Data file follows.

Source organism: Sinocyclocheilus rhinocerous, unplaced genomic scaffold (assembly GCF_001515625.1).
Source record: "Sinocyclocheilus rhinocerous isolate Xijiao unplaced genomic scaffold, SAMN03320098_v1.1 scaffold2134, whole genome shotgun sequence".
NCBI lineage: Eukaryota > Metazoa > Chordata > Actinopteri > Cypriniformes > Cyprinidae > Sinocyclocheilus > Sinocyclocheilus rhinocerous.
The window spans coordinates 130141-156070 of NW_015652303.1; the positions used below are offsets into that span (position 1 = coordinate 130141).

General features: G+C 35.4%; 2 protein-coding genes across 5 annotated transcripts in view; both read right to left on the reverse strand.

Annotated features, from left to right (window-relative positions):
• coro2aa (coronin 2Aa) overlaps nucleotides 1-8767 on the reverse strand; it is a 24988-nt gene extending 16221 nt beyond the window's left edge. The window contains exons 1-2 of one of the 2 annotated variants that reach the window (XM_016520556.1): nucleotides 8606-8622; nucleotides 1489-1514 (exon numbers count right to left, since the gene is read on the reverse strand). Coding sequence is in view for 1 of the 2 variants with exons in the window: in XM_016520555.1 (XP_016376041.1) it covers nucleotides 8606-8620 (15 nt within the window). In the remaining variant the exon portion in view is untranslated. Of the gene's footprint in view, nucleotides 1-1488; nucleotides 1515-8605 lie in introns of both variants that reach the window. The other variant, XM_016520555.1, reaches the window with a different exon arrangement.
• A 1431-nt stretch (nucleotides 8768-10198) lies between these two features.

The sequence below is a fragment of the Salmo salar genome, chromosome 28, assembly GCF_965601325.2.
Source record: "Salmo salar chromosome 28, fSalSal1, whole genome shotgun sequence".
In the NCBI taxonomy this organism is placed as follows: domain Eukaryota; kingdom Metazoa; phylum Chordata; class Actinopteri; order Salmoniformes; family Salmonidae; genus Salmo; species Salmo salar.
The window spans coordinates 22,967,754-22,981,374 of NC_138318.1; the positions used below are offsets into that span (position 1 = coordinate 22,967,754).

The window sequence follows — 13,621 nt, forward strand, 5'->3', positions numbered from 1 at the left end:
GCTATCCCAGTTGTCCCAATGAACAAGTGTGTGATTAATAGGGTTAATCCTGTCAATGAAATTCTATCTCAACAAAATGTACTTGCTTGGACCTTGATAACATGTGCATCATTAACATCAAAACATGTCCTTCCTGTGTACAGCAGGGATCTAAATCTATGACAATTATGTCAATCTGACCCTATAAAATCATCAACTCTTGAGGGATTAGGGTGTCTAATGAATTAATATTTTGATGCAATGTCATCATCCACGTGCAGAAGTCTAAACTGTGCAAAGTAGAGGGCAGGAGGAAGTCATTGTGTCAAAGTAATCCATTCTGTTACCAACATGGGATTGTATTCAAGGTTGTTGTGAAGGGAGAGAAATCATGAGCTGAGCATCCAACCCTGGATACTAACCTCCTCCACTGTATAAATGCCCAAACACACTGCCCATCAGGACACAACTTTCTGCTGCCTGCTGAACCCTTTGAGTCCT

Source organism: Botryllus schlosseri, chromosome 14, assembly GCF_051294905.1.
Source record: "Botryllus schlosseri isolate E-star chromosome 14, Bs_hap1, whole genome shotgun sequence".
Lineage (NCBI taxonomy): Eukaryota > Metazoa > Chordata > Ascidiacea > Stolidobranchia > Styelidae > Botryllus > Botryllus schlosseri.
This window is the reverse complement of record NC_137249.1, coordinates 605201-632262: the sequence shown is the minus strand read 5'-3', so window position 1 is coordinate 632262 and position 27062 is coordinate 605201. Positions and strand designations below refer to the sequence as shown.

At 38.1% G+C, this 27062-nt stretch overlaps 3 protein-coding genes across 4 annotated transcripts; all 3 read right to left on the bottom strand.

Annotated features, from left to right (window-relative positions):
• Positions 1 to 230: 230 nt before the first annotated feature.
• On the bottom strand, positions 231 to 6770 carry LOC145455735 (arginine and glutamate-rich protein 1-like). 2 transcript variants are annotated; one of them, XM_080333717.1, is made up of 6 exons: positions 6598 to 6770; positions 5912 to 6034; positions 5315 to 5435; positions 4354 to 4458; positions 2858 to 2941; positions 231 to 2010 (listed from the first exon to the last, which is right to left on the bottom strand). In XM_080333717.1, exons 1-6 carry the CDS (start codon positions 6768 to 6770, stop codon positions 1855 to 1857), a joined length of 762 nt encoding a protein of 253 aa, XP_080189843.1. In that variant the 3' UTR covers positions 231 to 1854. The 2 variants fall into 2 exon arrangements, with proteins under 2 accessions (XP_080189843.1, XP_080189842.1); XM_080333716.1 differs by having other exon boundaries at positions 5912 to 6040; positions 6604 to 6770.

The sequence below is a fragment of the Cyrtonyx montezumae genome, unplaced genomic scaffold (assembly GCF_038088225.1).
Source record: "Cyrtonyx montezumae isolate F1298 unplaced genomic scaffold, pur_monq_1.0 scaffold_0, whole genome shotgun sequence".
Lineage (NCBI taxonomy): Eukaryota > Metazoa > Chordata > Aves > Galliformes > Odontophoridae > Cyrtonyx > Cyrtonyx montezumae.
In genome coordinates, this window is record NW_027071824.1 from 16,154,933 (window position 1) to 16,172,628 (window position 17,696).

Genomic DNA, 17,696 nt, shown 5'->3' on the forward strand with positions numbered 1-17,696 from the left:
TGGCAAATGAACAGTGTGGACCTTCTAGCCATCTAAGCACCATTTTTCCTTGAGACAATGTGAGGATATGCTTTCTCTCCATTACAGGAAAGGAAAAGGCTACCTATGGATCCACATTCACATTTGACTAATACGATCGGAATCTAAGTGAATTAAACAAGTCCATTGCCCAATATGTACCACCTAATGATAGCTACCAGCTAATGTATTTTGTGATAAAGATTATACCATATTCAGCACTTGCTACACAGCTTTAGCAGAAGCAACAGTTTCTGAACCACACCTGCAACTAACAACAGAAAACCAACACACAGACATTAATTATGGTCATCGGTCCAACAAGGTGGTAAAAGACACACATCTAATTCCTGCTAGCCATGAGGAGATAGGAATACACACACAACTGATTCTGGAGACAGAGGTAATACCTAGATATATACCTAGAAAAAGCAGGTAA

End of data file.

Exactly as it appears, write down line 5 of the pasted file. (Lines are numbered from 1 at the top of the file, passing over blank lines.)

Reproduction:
General features: G+C 35.4%; 2 protein-coding genes across 5 annotated transcripts in view; both read right to left on the reverse strand.